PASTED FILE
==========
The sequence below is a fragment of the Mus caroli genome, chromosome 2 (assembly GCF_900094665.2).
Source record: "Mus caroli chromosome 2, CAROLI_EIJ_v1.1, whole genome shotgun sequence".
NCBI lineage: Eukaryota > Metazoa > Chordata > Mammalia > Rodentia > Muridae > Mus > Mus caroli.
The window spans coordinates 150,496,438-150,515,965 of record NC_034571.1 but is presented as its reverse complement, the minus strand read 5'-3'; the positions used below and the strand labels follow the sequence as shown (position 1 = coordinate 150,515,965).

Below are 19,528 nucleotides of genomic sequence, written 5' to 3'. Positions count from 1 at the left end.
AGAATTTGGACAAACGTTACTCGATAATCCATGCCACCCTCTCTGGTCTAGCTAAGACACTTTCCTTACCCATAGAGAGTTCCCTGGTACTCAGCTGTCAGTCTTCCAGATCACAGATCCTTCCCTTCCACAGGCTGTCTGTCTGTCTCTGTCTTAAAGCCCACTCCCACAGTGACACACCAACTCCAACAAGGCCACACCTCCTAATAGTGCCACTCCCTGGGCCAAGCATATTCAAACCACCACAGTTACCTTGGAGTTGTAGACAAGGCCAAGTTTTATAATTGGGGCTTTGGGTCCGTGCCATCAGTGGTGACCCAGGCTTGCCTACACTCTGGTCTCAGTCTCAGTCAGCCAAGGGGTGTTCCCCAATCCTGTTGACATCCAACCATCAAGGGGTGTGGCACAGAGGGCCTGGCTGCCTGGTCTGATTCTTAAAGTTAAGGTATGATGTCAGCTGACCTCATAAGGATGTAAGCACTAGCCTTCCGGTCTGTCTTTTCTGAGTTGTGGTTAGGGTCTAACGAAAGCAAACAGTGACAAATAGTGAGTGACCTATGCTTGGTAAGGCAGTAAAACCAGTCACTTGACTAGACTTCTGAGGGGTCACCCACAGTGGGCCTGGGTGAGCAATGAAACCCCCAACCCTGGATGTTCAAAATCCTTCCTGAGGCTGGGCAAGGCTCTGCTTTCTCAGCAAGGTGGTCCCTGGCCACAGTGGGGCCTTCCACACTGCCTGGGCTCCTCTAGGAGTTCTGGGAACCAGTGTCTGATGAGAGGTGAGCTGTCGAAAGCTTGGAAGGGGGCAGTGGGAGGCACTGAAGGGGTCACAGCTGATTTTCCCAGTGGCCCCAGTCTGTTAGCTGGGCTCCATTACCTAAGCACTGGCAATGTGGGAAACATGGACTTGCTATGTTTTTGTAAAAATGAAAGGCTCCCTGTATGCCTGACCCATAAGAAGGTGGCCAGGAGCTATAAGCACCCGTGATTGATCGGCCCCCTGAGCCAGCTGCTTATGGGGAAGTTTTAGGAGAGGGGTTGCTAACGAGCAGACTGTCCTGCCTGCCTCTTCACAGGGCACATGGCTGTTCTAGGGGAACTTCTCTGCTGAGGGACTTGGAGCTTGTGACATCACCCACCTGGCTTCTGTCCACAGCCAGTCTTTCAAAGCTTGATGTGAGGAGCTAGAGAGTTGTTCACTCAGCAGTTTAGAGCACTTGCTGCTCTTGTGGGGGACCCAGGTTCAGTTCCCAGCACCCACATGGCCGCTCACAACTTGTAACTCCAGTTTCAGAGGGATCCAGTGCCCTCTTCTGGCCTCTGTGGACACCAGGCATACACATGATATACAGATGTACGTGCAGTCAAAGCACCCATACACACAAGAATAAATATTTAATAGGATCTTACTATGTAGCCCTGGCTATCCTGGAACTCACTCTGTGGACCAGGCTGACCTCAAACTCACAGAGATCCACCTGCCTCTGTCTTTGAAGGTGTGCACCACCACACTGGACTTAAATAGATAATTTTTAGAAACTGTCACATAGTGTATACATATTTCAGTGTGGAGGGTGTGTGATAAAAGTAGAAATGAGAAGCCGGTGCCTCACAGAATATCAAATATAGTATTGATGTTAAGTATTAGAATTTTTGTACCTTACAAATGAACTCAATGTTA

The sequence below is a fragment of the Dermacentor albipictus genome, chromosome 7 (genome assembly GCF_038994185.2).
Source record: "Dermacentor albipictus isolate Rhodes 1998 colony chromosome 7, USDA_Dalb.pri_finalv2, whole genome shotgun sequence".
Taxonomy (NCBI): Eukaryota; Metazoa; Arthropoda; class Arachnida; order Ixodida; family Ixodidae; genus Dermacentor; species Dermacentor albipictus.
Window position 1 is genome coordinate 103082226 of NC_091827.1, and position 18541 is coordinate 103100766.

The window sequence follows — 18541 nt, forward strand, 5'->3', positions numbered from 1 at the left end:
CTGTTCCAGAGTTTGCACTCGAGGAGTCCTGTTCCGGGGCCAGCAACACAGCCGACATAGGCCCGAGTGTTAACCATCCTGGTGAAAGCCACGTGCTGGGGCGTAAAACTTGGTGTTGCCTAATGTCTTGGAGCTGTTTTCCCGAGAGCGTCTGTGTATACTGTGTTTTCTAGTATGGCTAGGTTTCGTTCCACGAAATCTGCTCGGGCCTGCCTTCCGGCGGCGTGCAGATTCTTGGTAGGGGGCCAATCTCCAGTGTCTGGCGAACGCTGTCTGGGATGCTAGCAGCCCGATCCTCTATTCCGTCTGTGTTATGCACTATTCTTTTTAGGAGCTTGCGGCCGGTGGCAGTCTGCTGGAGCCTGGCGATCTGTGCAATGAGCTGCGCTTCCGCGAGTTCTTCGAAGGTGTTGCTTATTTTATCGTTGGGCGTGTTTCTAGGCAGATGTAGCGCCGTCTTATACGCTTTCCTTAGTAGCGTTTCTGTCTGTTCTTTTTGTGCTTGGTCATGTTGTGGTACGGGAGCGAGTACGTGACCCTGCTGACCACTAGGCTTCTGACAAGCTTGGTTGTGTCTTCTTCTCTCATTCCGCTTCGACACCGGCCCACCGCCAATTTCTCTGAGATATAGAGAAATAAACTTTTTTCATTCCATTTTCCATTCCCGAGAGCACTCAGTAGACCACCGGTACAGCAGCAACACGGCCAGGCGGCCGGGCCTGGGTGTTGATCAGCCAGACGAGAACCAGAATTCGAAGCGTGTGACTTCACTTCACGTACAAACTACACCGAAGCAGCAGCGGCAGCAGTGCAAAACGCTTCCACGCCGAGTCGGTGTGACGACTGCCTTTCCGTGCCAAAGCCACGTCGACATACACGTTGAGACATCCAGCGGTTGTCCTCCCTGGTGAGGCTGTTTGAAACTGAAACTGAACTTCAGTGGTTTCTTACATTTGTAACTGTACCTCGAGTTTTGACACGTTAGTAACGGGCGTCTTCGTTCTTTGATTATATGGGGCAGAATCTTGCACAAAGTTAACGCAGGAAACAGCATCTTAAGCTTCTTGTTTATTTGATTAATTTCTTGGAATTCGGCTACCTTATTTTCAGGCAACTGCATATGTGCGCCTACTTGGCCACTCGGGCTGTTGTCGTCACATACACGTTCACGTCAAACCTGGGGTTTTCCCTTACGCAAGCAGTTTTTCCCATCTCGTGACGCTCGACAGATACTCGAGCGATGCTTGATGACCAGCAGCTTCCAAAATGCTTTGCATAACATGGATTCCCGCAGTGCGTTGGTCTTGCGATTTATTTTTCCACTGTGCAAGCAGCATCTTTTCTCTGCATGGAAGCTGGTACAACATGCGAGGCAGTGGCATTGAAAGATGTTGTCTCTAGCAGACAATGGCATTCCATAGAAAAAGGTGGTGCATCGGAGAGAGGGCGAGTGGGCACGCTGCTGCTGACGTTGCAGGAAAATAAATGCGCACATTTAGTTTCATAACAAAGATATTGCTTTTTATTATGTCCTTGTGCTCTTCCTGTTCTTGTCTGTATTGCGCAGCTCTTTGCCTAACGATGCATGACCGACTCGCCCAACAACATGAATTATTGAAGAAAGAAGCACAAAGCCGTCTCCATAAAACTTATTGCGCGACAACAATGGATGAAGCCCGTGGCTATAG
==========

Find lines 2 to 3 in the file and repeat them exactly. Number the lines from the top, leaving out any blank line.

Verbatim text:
Source record: "Mus caroli chromosome 2, CAROLI_EIJ_v1.1, whole genome shotgun sequence".
NCBI lineage: Eukaryota > Metazoa > Chordata > Mammalia > Rodentia > Muridae > Mus > Mus caroli.